Second, climate change is already affecting people in poor countries adversely, to a much greater extent than anticipated. Most people in Canada have heard of the thawing of the tundra in the Arctic latitudes, which is already affecting our northern communities; and the plight of polar bears, but the effects of climate change are already much more widespread. Changing rainfall patterns are evident already in many places, for example, in parts of some Central and South American countries as well as sub-Saharan African nations. Thus every unnecessary kilogram of carbon dioxide put into the atmosphere is doing real harm to many people. Someone asked the question, “why isn’t warming an advantage?” A partial answer is some localities may benefit from global warming, but on balance climate change will increase the areas of deserts and dust bowls and will cause flooding by the oceans. The warming is happening so fast that the equilibrium of natural species is being upset. We might, for example in Canada, be able to grow trees much further north than we could 50 years ago, but the changes are much faster than nature can adapt to them.

Third, the requirements and hopes of the Kyoto processes don’t go nearly far enough in the matter of tropical rainforest preservation. The rainforests, in fact all forests, are important for the sequestration of carbon dioxide. The Amazonian forest has been described as the lungs of the Earth, because of the oxygen it produces. However, forests are also vital for supplying forest products into the long term. Because the increasing human population creates a growing demand for wood products, the preservation of forests is absolutely vital to civilization. This factor is as important, maybe even more important than that of carbon dioxide sequestration — for me an essential new insight. One could even go further and argue that the Kyoto Conferences are not the best place to discuss preservation of the forests. Such discussion was nevertheless an important part of the Montreal Conference and negotiators met with some success. It must be noted that the larger tropical rainforests are declining, and the governments of the affected countries are in principle willing to cooperate under the Kyoto Protocol and have agreed to slow down the rate of forest destruction. However, they do not necessarily have control over what will happen. In Indonesia, for example, responsibility for the forests is local, and these local or regional authorities cannot police what happens adequately, nor would they likely be able to prevent overcutting. Most forest fires in Indonesia are set by people, whereas in Canada’s boreal forest they are nearly all set by lightning. Maintaining a strict international forest conservation regime thus requires strong central governments with adequate local agents who can enforce compliance with Kyoto. These constraints would apply to any other forest-preservation agreement.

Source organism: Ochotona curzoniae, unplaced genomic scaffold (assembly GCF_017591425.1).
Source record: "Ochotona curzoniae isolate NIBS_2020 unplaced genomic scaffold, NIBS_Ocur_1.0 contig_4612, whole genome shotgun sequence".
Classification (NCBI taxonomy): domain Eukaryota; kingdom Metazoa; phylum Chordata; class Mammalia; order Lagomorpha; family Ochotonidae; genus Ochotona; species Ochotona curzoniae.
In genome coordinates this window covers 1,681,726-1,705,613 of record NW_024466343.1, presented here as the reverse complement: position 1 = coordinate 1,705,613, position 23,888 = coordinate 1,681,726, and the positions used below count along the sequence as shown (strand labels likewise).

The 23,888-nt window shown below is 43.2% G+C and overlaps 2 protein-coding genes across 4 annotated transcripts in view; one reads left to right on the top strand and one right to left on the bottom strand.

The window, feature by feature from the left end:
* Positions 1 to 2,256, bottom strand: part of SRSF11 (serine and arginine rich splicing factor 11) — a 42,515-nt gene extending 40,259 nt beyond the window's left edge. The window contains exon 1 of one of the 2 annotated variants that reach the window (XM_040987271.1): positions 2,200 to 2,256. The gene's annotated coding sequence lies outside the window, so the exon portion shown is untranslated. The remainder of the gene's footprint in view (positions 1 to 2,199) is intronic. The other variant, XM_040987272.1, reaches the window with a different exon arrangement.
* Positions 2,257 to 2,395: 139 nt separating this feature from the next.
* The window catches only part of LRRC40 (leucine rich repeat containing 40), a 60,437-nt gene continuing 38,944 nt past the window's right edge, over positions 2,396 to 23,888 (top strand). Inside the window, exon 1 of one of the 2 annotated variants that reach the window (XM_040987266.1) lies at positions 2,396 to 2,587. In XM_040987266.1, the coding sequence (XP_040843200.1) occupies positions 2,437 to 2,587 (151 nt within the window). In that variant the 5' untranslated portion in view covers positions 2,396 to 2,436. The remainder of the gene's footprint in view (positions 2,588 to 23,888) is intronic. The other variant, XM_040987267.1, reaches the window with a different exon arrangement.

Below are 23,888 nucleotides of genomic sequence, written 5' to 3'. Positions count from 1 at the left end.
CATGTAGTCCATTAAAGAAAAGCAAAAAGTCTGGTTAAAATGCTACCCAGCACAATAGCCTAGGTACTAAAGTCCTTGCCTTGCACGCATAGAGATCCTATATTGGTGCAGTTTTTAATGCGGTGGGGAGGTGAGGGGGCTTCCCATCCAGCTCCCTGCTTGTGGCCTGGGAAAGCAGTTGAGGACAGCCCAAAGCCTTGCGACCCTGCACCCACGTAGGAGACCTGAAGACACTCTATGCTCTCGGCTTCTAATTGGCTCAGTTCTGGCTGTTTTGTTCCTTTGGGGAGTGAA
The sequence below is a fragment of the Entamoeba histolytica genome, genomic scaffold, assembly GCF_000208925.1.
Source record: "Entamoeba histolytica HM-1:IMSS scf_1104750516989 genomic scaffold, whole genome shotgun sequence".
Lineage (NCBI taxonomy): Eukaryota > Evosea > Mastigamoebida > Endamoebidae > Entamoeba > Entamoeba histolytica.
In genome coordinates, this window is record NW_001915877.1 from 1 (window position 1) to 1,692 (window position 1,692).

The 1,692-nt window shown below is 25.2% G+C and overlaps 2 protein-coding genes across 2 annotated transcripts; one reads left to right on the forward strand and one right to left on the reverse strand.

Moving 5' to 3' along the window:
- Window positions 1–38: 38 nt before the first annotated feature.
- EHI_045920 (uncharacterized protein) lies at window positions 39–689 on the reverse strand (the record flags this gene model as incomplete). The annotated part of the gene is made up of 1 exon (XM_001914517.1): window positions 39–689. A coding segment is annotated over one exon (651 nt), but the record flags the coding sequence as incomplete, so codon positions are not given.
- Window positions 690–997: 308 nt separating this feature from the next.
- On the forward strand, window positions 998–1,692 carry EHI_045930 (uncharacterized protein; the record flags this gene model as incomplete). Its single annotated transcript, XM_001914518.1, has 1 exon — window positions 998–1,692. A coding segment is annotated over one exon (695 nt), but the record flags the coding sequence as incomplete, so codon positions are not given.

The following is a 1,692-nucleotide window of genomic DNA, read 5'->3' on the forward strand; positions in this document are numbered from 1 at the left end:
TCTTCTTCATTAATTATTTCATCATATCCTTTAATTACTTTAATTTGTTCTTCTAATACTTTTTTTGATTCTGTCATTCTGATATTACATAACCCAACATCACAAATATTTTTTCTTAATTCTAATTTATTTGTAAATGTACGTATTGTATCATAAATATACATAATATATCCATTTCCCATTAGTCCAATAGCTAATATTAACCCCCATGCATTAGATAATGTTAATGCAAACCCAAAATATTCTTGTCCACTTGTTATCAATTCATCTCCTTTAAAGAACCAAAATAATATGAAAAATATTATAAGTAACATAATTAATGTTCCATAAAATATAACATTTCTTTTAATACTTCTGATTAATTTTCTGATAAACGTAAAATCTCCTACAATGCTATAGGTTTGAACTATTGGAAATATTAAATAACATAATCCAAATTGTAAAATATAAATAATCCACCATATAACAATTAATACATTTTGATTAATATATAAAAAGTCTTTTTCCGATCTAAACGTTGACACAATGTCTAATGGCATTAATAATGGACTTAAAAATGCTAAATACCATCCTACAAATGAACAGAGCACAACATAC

A shocking aspect of the sessions I attended was the almost total absence of discussion or even mention of population, which is a directly proportional factor for greenhouse gas emissions, and therefore intimately affects climate change. Two speakers in one of the sessions I attended (one from China and the other from India) had taken the trouble to plot population in the same graphs that they projected greenhouse gas emissions in their country to the end of this century. It was clear, however, that neither of these speakers had considered any of the other factors that also impact population and are impacted by population. Their models thus failed to encompass most factors that modelers must include, so that the results lacked credibility. Population and the way in which it is aggravating other world problems seem to be subjects nobody wishes to touch; but they are nevertheless very important. Of the populous countries only China has a population policy that makes sense in today’s world, in the context not only of climate change but of much else.

On 7 December, the speeches of various dignitaries were displayed on closed-circuit television to the non-governmental participants. Prime Minister Paul Martin, on this occasion, made much of Canada’s participation in the Kyoto process (in contrast to the United States’ non-participation), but his bravado concealed the fact that Canada is the world’s worst offender in its actions to reduce greenhouse gas emissions. The United States is doing much more than Canada, though they are doing it outside the Kyoto process. Both the Canadian and US governments are concentrating on the techno-fix aspects of mitigation, which are important, but they are greatly underplaying the human side of the problem. If there is a solution to the world’s predicament in climate change, science and technology alone will not provide it. The human race must learn to walk more gently on Earth. In this sense, both the Canadian and US approaches are inadequate.